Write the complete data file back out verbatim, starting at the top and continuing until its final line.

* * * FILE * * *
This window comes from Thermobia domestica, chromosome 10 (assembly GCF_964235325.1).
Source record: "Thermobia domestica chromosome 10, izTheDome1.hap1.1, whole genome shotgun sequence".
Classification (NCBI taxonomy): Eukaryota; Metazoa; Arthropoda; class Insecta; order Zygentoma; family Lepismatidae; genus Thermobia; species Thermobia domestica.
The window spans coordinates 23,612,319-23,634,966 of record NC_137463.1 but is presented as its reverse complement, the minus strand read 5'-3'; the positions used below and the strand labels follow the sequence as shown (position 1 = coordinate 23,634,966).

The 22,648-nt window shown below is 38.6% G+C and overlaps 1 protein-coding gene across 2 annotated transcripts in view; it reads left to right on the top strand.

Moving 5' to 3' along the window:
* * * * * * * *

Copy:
This window comes from Thermobia domestica, chromosome 10 (assembly GCF_964235325.1).
Source record: "Thermobia domestica chromosome 10, izTheDome1.hap1.1, whole genome shotgun sequence".
Classification (NCBI taxonomy): Eukaryota; Metazoa; Arthropoda; class Insecta; order Zygentoma; family Lepismatidae; genus Thermobia; species Thermobia domestica.
The window spans coordinates 23,612,319-23,634,966 of record NC_137463.1 but is presented as its reverse complement, the minus strand read 5'-3'; the positions used below and the strand labels follow the sequence as shown (position 1 = coordinate 23,634,966).

The 22,648-nt window shown below is 38.6% G+C and overlaps 1 protein-coding gene across 2 annotated transcripts in view; it reads left to right on the top strand.

Moving 5' to 3' along the window: